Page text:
If you own rental property, then you likely already know that it takes a lot of maintenance to keep your property appealing to renters. However, as a property owner, you can’t stop at that stage and expect things to turn out well. You need to find reliable tenants who won’t cause you trouble and will pay their rent on time. This means you need to be cautious when screening them. You can use helpful resources from websites like https://www.american-apartment-owners-association.org/tenant-screening/ to assist with tenant screenings if needed. Of course, it’s important to remember the Federal Fair Housing Act – you can’t discriminate against potential renters based on their race, color, national origin, religion, sex, familial status, or disability. Likewise, the state or country you live in may have additional laws that you, as a rental property owner, must follow. Outside of such discrimination, however, you do have flexibility in who you allow to become a tenant.
So, when it comes time to begin your tenant search, you have a couple options. You can either hire a property management company to help you with the process or, if you choose to do it yourself, you can follow these steps to ensure that you bring the right people into your rental property.
- Set Clear Rental Criteria
Before seeking tenants, you need to have clear criteria of who can live in your property. This includes setting an income threshold, determining if you will allow smoking or pets in the rental, and other lifestyle requirements. Knowing these criteria in advance can prevent issues further along in the process.
Once you know your criteria, outline them clearly in your rental property description. While it isn’t foolproof, you’ll greatly reduce the risk of dealing with tenants who don’t meet your standards by specifying those requirements in your listings.
- Confirm the Renter’s Finances
Even if you’re renting out your property, you still need to remember that renting is a form of business. As such, you want your tenants to be financially responsible. To start, verify your applicant’s income through paystubs; a common threshold to meet is that their monthly income is at least three times the monthly rent. You should also contact their employer to verify their job history.
Outside of direct income, you should consider running a credit check. This will help you learn if a tenant has a history of paying their bills on time while allowing you assess their potential debts. Someone who makes three times the rent but has an excessive level of debt may not be able to pay their rent on time.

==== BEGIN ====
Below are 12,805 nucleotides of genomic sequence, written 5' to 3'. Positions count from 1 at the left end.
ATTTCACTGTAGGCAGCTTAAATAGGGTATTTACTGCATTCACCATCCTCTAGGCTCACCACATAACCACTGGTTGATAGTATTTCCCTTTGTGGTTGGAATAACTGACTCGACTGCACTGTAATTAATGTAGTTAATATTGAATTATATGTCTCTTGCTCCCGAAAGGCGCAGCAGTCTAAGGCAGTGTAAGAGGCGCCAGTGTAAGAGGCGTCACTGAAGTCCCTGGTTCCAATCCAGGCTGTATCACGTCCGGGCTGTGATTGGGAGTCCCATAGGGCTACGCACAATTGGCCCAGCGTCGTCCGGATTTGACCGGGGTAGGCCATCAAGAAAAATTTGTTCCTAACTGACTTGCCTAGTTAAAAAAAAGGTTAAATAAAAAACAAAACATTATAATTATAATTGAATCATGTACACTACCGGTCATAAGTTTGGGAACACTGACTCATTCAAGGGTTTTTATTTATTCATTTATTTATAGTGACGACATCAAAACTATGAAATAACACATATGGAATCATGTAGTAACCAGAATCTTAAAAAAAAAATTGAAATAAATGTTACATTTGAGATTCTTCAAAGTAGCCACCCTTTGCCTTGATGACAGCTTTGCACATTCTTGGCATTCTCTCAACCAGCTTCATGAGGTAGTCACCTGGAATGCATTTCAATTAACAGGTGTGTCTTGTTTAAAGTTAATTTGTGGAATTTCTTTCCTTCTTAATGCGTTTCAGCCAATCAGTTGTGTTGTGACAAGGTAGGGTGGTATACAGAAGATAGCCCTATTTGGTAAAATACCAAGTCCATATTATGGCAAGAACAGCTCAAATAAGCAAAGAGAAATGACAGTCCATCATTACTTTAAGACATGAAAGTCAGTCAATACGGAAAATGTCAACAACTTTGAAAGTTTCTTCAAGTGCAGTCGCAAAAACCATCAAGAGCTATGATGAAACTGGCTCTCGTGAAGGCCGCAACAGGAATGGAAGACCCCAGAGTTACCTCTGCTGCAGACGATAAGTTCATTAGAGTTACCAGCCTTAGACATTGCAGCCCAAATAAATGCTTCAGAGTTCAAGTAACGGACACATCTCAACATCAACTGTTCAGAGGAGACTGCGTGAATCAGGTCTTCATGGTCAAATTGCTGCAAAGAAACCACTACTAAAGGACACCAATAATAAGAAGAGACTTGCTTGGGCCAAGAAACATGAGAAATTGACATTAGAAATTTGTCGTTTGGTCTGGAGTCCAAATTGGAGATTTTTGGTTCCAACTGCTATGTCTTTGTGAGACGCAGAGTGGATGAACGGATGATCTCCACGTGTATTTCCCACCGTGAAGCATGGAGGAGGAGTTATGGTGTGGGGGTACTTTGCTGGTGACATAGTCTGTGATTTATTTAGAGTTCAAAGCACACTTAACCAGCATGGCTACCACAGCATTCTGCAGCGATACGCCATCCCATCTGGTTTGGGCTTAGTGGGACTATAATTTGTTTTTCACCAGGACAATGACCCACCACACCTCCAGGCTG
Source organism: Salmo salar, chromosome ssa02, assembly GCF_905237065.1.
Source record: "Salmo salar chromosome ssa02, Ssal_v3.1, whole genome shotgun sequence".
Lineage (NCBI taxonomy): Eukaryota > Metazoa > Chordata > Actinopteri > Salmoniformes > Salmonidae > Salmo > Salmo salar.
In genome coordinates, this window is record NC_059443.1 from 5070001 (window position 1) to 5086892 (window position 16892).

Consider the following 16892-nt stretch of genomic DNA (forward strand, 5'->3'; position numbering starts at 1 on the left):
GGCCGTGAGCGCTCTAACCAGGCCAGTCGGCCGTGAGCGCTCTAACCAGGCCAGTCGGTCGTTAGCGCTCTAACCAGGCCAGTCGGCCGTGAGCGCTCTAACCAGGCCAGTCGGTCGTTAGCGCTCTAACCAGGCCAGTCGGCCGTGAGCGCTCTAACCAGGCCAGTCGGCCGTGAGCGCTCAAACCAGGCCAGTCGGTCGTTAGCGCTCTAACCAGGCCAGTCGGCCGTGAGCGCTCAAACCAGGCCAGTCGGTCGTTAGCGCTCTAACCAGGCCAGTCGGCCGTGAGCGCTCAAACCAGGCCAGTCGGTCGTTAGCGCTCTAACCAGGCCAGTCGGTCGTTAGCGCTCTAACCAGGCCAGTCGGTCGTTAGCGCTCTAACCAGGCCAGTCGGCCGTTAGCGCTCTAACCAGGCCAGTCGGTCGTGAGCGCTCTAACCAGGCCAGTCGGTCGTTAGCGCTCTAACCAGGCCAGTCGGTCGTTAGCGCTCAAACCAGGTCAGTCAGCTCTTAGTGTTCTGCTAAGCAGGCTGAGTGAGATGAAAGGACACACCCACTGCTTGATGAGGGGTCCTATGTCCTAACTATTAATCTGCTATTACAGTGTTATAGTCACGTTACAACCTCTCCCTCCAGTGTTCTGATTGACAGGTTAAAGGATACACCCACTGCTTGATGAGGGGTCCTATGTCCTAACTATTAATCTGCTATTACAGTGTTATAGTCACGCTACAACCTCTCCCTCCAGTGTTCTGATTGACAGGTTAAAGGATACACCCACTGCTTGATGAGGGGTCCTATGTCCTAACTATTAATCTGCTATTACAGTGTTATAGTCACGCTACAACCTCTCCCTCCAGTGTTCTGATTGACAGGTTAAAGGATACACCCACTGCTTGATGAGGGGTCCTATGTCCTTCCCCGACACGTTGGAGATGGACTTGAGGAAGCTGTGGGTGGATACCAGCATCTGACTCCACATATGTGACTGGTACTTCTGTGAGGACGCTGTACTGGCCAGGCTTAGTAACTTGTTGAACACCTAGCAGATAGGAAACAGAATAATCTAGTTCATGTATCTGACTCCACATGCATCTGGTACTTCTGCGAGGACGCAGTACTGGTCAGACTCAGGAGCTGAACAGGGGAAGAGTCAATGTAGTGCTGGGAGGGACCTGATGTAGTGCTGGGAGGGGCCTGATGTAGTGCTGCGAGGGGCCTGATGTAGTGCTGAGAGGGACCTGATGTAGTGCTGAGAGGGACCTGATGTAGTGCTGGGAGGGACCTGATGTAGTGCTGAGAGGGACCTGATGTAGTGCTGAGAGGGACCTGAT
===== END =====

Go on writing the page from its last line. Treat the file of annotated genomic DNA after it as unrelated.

- Contact Their Previous Landlords
Talking with a tenant’s previous landlord can give you a wealth of information on whether that person is suitable for your property. You’ll want to confirm the tenant’s rental history, that they paid their rent on time, how they interacted with their neighbors, and if they kept their property in good condition.
If you start to hear about a tenant’s negative behavior, then they may not be a good fit. However, some landlords will lie to get rid of a troublesome tenant, so be sure to contact at least two of the tenant’s previous landlords.
- Perform a Criminal Background Check
On your rental application, require a tenant to provide their name and date of birth so that you can confirm a background check or afp police check and avoid any potential criminal activity. However, the process can be very time-consuming, so you may want to work with a third party to complete the check. Be sure to confirm the applicant’s name and date of birth on their ID to prevent false information.
When using a background check, be aware of your state or country’s laws regarding those checks. You often have the legal right access to criminal information for safety purposes however some exceptions may apply. For example, California prohibits landlords from discriminating against potential renters with certain criminal convictions, especially if the crimes don’t put other renters at risk (e.g. tax evasion and minor drug use).
- Pay Attention During the Property Showing
Someone that submits an application may look good on paper, but that doesn’t mean they’re always going to be a good fit. The property showing is an excellent time to ask questions about why a tenant is moving from their previous location and what made them interested in your property.
If a tenant shows up late or doesn’t show up at all, especially without any follow up, then they’re likely not a good candidate. You should also pay attention for belongings that don’t looked cared for and rude or disrespectful behavior. Never let anyone rent your property who refuses to submit to a credit or background check, or to someone who refuses to fill out a rental application.
Unfortunately, even the most cautious of landlords still end up with poor tenants from time to time. But if you remain aware and follow these steps, you can greatly improve your chances of finding the right renters for your property.